Of course it's an honor to perform there. What might not be clear is that it's an almost entirely self-bestowed one. Not many people Stateside realize that the Fringe is, according to its Web site (www.edfringe.com), "an open arts festival, with no selection process." It doesn't invite or pay theater companies to perform; it charges them to do so.
Mainly, the Fringe Festival Society puts companies in touch with venues that will rent performing space to them. Some of these venues screen prospective works ahead of time for artistic achievement; others don't. In short, the laws of the marketplace rule. Literally any group with passports, plenty of ready cash to burn--and no small amount of hubris--can play the Fringe.
It's what you take away from Edinburgh that tells you if you should have gone there in the first place. At this level of achievement, a single favorable review or a sold-out house says something. Both are very rare. Before the performance date, the only thing an Edinburgh gig says for certain is that a company thinks it's ready to perform there.
In one of this summer's two cases, I agree. After a series of strikingly original adaptations over the past five years, it's easy to make the case for Wordshed's trip. But Scott Allen Pardue's earthy but considerably less accomplished scripts for New World Stage speak to a playwright still learning his craft. With Wordshed, though, fundamental questions remain about the product being exported. Is it really their best work? If not, why take it to Edinburgh?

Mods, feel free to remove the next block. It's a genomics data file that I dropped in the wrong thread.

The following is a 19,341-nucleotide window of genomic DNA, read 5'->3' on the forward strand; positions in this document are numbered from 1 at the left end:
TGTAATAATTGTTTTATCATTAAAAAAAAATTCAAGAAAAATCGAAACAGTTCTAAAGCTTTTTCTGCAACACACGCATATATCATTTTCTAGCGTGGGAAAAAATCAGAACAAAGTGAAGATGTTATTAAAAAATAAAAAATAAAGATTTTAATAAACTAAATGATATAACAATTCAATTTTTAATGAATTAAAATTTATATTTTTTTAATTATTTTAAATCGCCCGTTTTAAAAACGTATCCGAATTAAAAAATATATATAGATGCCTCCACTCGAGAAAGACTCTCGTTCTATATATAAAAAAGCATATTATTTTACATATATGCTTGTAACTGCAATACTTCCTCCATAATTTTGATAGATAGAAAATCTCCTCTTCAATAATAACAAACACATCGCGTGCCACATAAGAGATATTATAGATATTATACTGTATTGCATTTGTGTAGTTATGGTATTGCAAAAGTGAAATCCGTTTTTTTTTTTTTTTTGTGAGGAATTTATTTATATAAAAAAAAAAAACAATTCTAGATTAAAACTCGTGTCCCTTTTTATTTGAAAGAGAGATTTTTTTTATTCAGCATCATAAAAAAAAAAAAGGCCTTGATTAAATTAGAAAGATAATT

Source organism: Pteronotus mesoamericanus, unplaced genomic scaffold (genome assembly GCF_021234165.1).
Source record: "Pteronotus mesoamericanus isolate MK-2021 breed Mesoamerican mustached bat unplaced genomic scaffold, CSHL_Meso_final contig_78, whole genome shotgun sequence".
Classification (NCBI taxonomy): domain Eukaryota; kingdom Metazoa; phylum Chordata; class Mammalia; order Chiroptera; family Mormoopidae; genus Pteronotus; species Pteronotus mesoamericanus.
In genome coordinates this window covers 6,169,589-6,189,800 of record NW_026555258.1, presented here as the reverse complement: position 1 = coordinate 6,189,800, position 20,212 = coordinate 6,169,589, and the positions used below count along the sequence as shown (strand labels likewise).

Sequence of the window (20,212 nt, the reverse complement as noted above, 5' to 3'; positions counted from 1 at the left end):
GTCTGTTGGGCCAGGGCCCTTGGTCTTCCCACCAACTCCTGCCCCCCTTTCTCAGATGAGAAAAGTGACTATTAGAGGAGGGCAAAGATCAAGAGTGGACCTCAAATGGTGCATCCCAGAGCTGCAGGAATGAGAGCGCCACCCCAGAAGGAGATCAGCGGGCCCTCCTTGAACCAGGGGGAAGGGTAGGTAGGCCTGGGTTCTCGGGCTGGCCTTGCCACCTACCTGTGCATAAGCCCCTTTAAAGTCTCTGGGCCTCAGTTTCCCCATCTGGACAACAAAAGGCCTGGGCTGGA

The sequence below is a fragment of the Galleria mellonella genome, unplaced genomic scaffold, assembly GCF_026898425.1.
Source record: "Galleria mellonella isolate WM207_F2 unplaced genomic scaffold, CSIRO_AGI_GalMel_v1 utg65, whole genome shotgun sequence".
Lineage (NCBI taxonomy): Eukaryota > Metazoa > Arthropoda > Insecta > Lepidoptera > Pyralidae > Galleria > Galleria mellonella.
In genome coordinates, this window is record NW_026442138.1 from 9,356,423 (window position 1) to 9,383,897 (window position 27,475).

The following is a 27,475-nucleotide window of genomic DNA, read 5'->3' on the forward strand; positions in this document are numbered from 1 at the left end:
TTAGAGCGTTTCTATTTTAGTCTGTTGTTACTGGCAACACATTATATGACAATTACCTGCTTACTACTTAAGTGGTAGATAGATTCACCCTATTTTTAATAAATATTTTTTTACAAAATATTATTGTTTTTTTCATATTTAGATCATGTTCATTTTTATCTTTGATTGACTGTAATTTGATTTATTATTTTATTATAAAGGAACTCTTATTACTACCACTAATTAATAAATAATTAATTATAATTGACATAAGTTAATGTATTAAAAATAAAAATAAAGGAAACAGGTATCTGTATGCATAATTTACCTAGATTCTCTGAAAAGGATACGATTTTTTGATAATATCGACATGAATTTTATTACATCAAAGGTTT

An above-capacity crowd in UNC-Chapel Hill's Swain Hall last Saturday night warmly received Crash Diet and Other Sins, the compiled performance Wordshed Productions takes to Scotland next week. Familiar material was in abundance, with director/adaptor Sarah Whalen revisiting her 2001 adaptation of Jill McCorkle's short story "Crash Diet." Chris Chiron also took on juvenile delinquent Wesley Benfield's impersonation of a Southern holy-roller from Clyde Edgerton's Killer Diller, the one regional actor Brent Wilson first nailed in public in the 1990s. Chiron amuses in this retelling of the Creation, and his hand gestures for fish and stars are lyrical. But where Wilson's sweaty, jangled testament conveyed both levels of characterization--the impersonation and the kid trying to pull it off--Chiron's simpler treatment plays the text as a direct quote, which it's not. The strategy makes for a smoother performance, but it also obscures the character who actually said the words.
Matthew Spangler's prune-faced clergyman faces hypothetical temptress Hannah Blevins with entertaining consequences in "Preacher Crenshaw," an excerpt from Edgerton's Where Trouble Sleeps, whose primary literary contribution occurs when he vividly dubs male masturbation "playing the devil's banjo." But Edgerton's unpublished "The New Religion" rarely rises above the level of riff.
In short, these works really can't be called the equivalent of Wordshed's achievements with the works of John Cheever, James Joyce, Ernest Hemingway or Thomas Wolfe. Which begs the question: Why is this company taking factory seconds to arguably the most demanding market in the world, and leaving its best work home?
Contact Byron Woods at firstname.lastname@example.org.